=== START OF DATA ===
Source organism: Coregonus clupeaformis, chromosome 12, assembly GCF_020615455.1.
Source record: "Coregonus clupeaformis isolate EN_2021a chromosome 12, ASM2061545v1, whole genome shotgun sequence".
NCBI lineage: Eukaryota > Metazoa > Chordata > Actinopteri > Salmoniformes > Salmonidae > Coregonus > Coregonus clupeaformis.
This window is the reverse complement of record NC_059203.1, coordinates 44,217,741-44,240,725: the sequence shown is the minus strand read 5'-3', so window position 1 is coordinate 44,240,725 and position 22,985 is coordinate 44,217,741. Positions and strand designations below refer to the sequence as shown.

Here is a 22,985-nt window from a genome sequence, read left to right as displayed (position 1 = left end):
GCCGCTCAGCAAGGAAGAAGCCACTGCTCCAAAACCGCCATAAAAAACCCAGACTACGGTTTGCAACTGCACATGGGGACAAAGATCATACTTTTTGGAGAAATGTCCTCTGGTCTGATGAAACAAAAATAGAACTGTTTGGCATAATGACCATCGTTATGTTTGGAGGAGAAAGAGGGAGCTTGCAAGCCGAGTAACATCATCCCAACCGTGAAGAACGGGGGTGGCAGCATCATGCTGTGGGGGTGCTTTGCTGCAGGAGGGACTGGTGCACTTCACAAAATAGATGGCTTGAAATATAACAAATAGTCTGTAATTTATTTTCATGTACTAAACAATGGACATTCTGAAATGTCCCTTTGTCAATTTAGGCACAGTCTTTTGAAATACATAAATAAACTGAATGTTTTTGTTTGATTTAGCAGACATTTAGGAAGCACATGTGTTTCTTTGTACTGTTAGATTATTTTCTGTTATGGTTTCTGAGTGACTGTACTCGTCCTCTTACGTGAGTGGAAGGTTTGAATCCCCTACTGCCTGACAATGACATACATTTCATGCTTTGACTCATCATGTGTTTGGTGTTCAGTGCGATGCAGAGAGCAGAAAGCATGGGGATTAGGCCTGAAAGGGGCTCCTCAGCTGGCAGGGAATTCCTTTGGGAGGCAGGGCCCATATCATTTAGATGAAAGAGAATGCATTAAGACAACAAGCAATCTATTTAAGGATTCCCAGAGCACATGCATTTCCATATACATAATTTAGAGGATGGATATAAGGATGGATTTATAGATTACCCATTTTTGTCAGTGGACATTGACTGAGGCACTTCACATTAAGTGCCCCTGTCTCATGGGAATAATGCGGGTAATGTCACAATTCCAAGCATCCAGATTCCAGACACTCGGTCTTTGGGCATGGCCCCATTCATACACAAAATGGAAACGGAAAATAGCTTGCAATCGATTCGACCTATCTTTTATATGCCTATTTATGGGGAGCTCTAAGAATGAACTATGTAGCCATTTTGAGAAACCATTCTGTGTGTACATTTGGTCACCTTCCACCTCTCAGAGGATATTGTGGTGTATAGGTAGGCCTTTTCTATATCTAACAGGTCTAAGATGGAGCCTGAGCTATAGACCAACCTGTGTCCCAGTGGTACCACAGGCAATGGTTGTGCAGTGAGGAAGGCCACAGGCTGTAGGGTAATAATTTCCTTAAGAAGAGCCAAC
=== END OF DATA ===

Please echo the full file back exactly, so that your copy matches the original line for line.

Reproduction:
Source organism: Coregonus clupeaformis, chromosome 12, assembly GCF_020615455.1.
Source record: "Coregonus clupeaformis isolate EN_2021a chromosome 12, ASM2061545v1, whole genome shotgun sequence".
NCBI lineage: Eukaryota > Metazoa > Chordata > Actinopteri > Salmoniformes > Salmonidae > Coregonus > Coregonus clupeaformis.
This window is the reverse complement of record NC_059203.1, coordinates 44,217,741-44,240,725: the sequence shown is the minus strand read 5'-3', so window position 1 is coordinate 44,240,725 and position 22,985 is coordinate 44,217,741. Positions and strand designations below refer to the sequence as shown.

Here is a 22,985-nt window from a genome sequence, read left to right as displayed (position 1 = left end):
GCCGCTCAGCAAGGAAGAAGCCACTGCTCCAAAACCGCCATAAAAAACCCAGACTACGGTTTGCAACTGCACATGGGGACAAAGATCATACTTTTTGGAGAAATGTCCTCTGGTCTGATGAAACAAAAATAGAACTGTTTGGCATAATGACCATCGTTATGTTTGGAGGAGAAAGAGGGAGCTTGCAAGCCGAGTAACATCATCCCAACCGTGAAGAACGGGGGTGGCAGCATCATGCTGTGGGGGTGCTTTGCTGCAGGAGGGACTGGTGCACTTCACAAAATAGATGGCTTGAAATATAACAAATAGTCTGTAATTTATTTTCATGTACTAAACAATGGACATTCTGAAATGTCCCTTTGTCAATTTAGGCACAGTCTTTTGAAATACATAAATAAACTGAATGTTTTTGTTTGATTTAGCAGACATTTAGGAAGCACATGTGTTTCTTTGTACTGTTAGATTATTTTCTGTTATGGTTTCTGAGTGACTGTACTCGTCCTCTTACGTGAGTGGAAGGTTTGAATCCCCTACTGCCTGACAATGACATACATTTCATGCTTTGACTCATCATGTGTTTGGTGTTCAGTGCGATGCAGAGAGCAGAAAGCATGGGGATTAGGCCTGAAAGGGGCTCCTCAGCTGGCAGGGAATTCCTTTGGGAGGCAGGGCCCATATCATTTAGATGAAAGAGAATGCATTAAGACAACAAGCAATCTATTTAAGGATTCCCAGAGCACATGCATTTCCATATACATAATTTAGAGGATGGATATAAGGATGGATTTATAGATTACCCATTTTTGTCAGTGGACATTGACTGAGGCACTTCACATTAAGTGCCCCTGTCTCATGGGAATAATGCGGGTAATGTCACAATTCCAAGCATCCAGATTCCAGACACTCGGTCTTTGGGCATGGCCCCATTCATACACAAAATGGAAACGGAAAATAGCTTGCAATCGATTCGACCTATCTTTTATATGCCTATTTATGGGGAGCTCTAAGAATGAACTATGTAGCCATTTTGAGAAACCATTCTGTGTGTACATTTGGTCACCTTCCACCTCTCAGAGGATATTGTGGTGTATAGGTAGGCCTTTTCTATATCTAACAGGTCTAAGATGGAGCCTGAGCTATAGACCAACCTGTGTCCCAGTGGTACCACAGGCAATGGTTGTGCAGTGAGGAAGGCCACAGGCTGTAGGGTAATAATTTCCTTAAGAAGAGCCAAC